Canola prices tumble

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Jenne BrammerThe West Australian
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Northam farmer Peter Roe says falling canola prices will take off any shine from a good canola crop.
Camera IconNortham farmer Peter Roe says falling canola prices will take off any shine from a good canola crop. Credit: The West Australian

Canola prices have tumbled to a five-year low amid a record global oilseed crop, adding further pressure to farmers who are already hurting from lower wheat prices.

Non-GM Kwinana Port FIS canola was trading at $452 a tonne on Monday, about $100 a tonne lower than this time last year.

CBH Group trading manager for protein and oilseeds Dane Robertson said global production of the main oilseeds was forecast at a record 507 million metric tonnes for 2014-15, some 18 million metric tonnes higher than the previous record.

"The result is a plentiful supply of vegetable oil which has been pushing the price lower," he said.

Mr Robertson said the US soybean crop is in the final stages of production and is currently looking very good. Additionally, there is a strong possibility that current yield forecasts in the US could be increased in coming weeks due to favourable conditions during pod setting.

Grain Industry Association of WA chairman Jon Slee added the EU has had its biggest rapeseed crop in five years - up by about 2 million tonnes compared with last year.

Meanwhile, Europe has put a cap on how much food-based crops can be used for biofuels in Europe, which has lowered demand.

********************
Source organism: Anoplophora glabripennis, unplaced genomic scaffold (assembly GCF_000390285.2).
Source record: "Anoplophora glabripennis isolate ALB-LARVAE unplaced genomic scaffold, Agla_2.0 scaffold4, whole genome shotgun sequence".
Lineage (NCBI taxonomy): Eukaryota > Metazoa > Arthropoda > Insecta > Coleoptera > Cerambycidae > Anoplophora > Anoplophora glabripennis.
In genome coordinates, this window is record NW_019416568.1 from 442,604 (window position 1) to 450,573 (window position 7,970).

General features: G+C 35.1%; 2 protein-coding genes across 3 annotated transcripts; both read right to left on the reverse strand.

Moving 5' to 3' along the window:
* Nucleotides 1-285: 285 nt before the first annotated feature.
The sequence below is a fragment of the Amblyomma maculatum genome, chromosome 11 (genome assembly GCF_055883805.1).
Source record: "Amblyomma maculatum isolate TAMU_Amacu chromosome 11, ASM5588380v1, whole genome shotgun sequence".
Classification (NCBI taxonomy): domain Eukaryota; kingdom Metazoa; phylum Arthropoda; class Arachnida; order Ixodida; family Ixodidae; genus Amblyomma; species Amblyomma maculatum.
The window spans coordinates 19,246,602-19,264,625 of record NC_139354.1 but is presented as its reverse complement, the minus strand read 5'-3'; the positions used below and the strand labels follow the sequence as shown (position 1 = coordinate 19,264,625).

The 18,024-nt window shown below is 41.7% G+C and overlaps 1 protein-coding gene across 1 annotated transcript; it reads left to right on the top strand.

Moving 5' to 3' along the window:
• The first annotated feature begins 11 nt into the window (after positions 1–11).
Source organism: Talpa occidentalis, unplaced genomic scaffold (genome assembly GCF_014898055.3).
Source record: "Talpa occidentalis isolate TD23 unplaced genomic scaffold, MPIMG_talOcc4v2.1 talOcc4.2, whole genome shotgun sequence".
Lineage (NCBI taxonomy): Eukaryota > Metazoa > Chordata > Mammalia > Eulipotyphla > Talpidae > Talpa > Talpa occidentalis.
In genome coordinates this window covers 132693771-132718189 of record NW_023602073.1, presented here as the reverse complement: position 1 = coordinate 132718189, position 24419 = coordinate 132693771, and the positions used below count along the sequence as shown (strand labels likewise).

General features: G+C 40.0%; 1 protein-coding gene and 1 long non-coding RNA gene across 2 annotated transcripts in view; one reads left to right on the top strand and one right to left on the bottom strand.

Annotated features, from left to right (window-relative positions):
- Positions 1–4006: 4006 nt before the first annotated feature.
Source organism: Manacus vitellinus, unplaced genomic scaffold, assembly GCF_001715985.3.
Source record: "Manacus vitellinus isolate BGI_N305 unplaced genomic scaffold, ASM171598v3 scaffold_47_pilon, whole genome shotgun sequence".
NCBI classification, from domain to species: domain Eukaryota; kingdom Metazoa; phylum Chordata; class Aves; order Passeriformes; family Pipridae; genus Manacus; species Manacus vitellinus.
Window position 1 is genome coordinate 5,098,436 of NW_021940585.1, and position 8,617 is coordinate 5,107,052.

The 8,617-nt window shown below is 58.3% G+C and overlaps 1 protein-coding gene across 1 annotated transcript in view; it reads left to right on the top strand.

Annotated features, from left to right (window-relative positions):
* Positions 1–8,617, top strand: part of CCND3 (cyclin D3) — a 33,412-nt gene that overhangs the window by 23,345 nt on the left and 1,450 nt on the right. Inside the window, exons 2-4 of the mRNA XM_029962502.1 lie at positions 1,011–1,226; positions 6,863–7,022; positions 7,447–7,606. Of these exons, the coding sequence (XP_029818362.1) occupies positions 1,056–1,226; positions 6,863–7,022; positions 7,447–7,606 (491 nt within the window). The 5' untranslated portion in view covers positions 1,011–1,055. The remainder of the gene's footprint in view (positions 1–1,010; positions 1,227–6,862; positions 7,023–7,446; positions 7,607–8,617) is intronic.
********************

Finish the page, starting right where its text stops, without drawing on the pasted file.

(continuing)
"We had enjoyed a growing demand over recent years for the use of canola to be used in biodiesel, but that demand has now levelled off," Mr Slee said.

With the Canadian rapeseed harvest due to start soon, Mr Slee said there was potential for further price declines in October.

He said the next potential upside for the canola price would be if the South American planting of its soybean crop runs into weather problems, which coincides with WA's harvest period and into the early part of next year.

Mr Robertson said at this stage he could see nothing on the horizon that may cause the oilseed market to see any upside.

Northam farmer Peter Roe is expecting average yields this harvest after the 200mm of rain so far during the growing season.

But he says the lower canola price will hurt this year's returns.

"We are expecting $100 per tonne less than last year for canola," he said.

"Combined with lower wheat and other grain prices, this will obviously hurt our bottom line."

Mr Roe, who runs a 1100ha cropping program on his farm called Mannalea with his wife Ali, this year planted 240ha to the Cobbler variety of canola, along with 940ha of wheat.

His canola has been flowering since late July and Mr Roe expects the crop is on track to deliver 1.5 tonnes/ha which will likely be harvested from mid-October.

"We have had a reasonable year and are expecting average yields of 1.5t/ha," he said. "However, if we get just one more 10mm rain in mid-September, that will make a big difference and we'll have as good a year as we've ever had."

Mr Roe said while he did hedge some of his wheat crop, he did not forward-sell canola because of higher risk associated with forward-selling smaller crops.

Mr Slee said after desperately needed rain last week, WA's canola crop was in reasonably good shape, though some farmers in the North and eastern parts of the Geraldton and Kwinana port zones were still in a bad position.

He said if farmers got a good September and October they could expect a record State harvest of 2 million tonnes. But with a poor finish, the State's harvest was likely to be closer to 1.4 million-1.5 million.

According to a GIWA crop report, an estimated 1.247m ha of canola was planted this year, up 6 per cent on 2013.

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